The NBA has started a phase with an emphasis on efficient scoring, caring more about three-point percentage and shots at the rim than midrangers and post moves. In this new era of the NBA, it’s interesting to see what a team’s best and worst lineups are over an entire season. This shows exactly what type of personnel is on the court for the most successful box score numbers.
Below is the best lineup (based off of plus/minus) the Washington Wizards played more than 19 regular season games:
Lineup: cheap jerseys John Wall, Bradley Beal, Otto Porter Jr., Markieff Morris, Marcin Gortat (+3.4 plus/minus) There’s not much surprise here. The Wizards were a pretty solid team in the 2016-17 NBA season, so it makes sense their starting lineup would be their best combination. In an NBA where lineups are getting smaller and smaller, Marcin Gortat is still the best option to protect the rim and rebound for Washington.
But what might be more interesting is to take a look at the other five lineups the Washington Wizards frequented this year:
Lineup 1: John Wall, Bradley Beal, Otto Porter Jr., Kelly Oubre Jr., Marcin Gortat (+2.2 plus/minus) Lineup 2: John Wall, Bradley Beal, Kelly Oubre Jr., Markieff Morris, Marcin Gortat (+0.2 plus/minus) Lineup 3: John Wall, Bradley Beal, Kelly Oubre Jr., Otto Porter Jr., Markieff Morris (-0.1 plus/minus) Lineup 4: John Wall, Bradley Beal, Otto Porter Jr., Markieff Morris, Jason Smith (-1.0 plus/minus) Lineup 5: John Wall, Bradley Beal, Otto Porter Jr., Jason Smith, Marcin Gortat (-1.3 plus/minus) There are a couple of key takeaways from these numbers. The first one and probably most obvious is that John Wall and Bradley Beal are in every single one of these lineups. This just shows that those two are very much at the center of everything the Washington Wizards do.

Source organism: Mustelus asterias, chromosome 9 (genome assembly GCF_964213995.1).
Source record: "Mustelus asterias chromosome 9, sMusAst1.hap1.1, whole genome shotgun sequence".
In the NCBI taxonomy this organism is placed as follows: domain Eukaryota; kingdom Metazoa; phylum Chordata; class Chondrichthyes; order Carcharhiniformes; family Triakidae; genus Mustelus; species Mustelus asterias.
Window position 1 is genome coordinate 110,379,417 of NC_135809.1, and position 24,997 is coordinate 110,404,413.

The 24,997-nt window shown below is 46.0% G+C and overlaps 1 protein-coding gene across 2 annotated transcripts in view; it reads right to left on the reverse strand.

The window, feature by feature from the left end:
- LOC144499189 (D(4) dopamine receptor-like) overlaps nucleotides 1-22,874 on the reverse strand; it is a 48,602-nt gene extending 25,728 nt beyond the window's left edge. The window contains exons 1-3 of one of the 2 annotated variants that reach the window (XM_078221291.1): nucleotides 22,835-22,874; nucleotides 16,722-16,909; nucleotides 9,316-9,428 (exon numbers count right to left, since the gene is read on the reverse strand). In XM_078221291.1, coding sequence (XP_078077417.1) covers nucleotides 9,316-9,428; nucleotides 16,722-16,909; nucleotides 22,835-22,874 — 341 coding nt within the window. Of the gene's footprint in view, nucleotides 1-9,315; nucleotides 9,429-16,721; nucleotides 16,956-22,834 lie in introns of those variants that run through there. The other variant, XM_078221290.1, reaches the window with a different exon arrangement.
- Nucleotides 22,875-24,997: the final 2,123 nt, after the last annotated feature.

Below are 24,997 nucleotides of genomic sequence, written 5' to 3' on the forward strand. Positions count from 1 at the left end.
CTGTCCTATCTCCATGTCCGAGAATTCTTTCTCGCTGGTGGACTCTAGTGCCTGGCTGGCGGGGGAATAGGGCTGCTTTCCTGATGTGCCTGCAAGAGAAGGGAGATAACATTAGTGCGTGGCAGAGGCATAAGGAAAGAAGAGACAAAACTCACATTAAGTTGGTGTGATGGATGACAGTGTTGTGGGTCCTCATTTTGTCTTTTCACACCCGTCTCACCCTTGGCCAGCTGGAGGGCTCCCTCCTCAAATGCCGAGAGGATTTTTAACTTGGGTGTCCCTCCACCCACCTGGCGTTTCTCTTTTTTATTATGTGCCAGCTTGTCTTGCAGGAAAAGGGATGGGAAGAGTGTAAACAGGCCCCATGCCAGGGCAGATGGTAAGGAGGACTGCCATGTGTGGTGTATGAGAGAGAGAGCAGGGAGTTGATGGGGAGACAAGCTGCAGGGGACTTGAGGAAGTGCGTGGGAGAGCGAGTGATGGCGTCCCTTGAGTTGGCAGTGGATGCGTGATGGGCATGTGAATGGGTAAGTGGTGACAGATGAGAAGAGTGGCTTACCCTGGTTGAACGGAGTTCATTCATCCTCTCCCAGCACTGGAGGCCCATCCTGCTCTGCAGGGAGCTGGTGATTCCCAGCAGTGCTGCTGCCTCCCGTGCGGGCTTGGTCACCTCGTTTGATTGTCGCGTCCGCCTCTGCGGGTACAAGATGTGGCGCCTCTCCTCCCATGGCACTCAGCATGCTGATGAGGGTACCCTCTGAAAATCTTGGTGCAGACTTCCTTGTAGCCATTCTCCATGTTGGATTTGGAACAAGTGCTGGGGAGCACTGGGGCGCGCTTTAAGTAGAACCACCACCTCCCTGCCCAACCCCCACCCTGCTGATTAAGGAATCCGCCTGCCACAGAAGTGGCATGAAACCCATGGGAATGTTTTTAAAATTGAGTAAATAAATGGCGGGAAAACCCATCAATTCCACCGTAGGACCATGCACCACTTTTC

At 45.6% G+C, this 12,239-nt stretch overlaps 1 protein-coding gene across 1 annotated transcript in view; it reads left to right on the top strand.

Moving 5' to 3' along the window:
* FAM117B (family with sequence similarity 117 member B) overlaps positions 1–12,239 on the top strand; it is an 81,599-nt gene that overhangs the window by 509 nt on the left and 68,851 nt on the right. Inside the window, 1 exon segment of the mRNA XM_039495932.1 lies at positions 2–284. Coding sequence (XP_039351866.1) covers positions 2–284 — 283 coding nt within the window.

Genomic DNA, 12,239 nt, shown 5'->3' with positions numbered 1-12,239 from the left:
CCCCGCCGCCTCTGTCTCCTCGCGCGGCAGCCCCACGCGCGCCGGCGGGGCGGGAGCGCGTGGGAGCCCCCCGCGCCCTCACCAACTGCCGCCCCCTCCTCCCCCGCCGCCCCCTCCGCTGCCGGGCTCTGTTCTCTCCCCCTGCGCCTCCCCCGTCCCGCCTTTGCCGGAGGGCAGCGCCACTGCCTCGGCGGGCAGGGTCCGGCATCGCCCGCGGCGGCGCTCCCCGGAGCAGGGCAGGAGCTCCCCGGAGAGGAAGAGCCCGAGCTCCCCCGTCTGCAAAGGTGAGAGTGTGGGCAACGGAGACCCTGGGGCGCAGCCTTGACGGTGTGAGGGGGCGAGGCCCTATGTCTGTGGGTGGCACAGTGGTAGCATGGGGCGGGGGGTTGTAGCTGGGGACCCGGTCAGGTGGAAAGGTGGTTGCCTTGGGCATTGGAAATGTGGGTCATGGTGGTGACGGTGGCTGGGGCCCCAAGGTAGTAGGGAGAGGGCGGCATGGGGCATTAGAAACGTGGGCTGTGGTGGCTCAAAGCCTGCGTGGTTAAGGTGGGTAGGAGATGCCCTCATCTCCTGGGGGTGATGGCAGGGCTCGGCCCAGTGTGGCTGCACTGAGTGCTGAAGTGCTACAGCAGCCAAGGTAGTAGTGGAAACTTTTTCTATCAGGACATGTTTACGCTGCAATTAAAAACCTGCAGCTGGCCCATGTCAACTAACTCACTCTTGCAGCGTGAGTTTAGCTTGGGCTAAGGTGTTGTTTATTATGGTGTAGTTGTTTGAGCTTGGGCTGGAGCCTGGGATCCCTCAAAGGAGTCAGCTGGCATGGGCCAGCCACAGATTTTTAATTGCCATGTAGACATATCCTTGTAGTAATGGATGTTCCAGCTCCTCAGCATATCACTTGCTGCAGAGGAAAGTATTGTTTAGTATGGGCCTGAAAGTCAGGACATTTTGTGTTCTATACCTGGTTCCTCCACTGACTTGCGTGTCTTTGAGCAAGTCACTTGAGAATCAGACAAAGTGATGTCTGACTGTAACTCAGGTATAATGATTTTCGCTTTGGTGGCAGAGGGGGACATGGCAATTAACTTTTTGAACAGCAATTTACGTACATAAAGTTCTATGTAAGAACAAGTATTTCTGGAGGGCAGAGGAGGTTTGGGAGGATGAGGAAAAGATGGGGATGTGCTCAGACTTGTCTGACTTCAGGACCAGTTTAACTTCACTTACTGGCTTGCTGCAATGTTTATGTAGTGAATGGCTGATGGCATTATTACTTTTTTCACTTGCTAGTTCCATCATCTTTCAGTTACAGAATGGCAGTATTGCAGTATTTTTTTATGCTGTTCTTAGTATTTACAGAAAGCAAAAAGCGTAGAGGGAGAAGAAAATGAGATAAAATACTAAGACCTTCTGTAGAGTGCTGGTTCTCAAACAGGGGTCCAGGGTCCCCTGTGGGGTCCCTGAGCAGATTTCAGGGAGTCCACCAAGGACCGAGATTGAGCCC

The second takeaway, and the most alarming one, is that the Wizards only have two commonly used lineups from the entire NBA 2016-17 season with a plus/minus of more than 1.0. For reference, the Golden State Warriors have seven lineups that are all net positive last season. This snapshot at lineups just shows how a lack of depth is extremely detrimental to Washington. If the Wizards are unable to field more than two lineup combinations for extended periods of time, they will be in huge trouble come playoff time.
Hopefully the signings of Tim Frazier, Jodie Meeks and Mike Scott will give the Wizards more flexibility in their lineups, allowing John Wall and Bradley Beal to rest on the bench without their team crumbling around them.
The third takeaway is that the Wizards have tried to use a small-ball lineup and haven’t really figured it out yet. Lineup 3 consists of two guards and three forwards, using no traditional big man. The problem is, the lineup was a net negative for the team.
What the Warriors have (and other teams have that have succeeded with small ball lineups), is a bunch of wing forwards who can guard multiple positions. The reason the Wizards’ small-ball lineup isn’t working is most likely because Otto Porter Jr. and Kelly Oubre Jr. aren’t able to guard multiple positions yet. If those two can work on their defensive game and hold their own against opponents both smaller and bigger than them, the Wizards may have the makings of a fantastic small-ball lineup, but until then, keep the Polish Hammer Marcin Gortat on the court…please.